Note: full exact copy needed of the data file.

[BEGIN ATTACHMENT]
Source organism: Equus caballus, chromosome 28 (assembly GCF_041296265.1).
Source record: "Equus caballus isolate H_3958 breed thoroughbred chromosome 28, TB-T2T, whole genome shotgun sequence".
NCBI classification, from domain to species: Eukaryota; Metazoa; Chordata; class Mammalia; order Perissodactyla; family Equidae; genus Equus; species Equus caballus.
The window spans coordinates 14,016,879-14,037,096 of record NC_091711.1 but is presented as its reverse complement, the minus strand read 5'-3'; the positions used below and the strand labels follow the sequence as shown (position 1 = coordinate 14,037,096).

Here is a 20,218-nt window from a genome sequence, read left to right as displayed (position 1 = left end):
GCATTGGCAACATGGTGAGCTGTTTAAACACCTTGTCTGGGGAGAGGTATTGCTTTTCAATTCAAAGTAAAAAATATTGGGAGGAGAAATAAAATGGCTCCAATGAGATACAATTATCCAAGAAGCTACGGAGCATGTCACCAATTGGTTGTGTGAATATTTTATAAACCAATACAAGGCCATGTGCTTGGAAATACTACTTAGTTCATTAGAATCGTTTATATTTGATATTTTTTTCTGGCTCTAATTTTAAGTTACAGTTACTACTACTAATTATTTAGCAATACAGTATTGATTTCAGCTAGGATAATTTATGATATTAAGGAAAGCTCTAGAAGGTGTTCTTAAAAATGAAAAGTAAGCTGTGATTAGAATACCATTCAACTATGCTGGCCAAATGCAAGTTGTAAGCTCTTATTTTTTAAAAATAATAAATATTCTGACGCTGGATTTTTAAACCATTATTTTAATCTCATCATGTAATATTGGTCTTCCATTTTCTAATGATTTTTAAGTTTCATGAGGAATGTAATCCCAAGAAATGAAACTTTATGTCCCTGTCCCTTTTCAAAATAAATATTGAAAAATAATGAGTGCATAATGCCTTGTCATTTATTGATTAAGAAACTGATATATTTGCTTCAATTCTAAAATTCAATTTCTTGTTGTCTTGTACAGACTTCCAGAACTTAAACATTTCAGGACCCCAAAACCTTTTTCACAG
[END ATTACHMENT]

Source organism: Equus caballus, chromosome 28 (assembly GCF_041296265.1).
Source record: "Equus caballus isolate H_3958 breed thoroughbred chromosome 28, TB-T2T, whole genome shotgun sequence".
NCBI classification, from domain to species: Eukaryota; Metazoa; Chordata; class Mammalia; order Perissodactyla; family Equidae; genus Equus; species Equus caballus.
The window spans coordinates 14,016,879-14,037,096 of record NC_091711.1 but is presented as its reverse complement, the minus strand read 5'-3'; the positions used below and the strand labels follow the sequence as shown (position 1 = coordinate 14,037,096).

Here is a 20,218-nt window from a genome sequence, read left to right as displayed (position 1 = left end):
GCATTGGCAACATGGTGAGCTGTTTAAACACCTTGTCTGGGGAGAGGTATTGCTTTTCAATTCAAAGTAAAAAATATTGGGAGGAGAAATAAAATGGCTCCAATGAGATACAATTATCCAAGAAGCTACGGAGCATGTCACCAATTGGTTGTGTGAATATTTTATAAACCAATACAAGGCCATGTGCTTGGAAATACTACTTAGTTCATTAGAATCGTTTATATTTGATATTTTTTTCTGGCTCTAATTTTAAGTTACAGTTACTACTACTAATTATTTAGCAATACAGTATTGATTTCAGCTAGGATAATTTATGATATTAAGGAAAGCTCTAGAAGGTGTTCTTAAAAATGAAAAGTAAGCTGTGATTAGAATACCATTCAACTATGCTGGCCAAATGCAAGTTGTAAGCTCTTATTTTTTAAAAATAATAAATATTCTGACGCTGGATTTTTAAACCATTATTTTAATCTCATCATGTAATATTGGTCTTCCATTTTCTAATGATTTTTAAGTTTCATGAGGAATGTAATCCCAAGAAATGAAACTTTATGTCCCTGTCCCTTTTCAAAATAAATATTGAAAAATAATGAGTGCATAATGCCTTGTCATTTATTGATTAAGAAACTGATATATTTGCTTCAATTCTAAAATTCAATTTCTTGTTGTCTTGTACAGACTTCCAGAACTTAAACATTTCAGGACCCCAAAACCTTTTTCACAG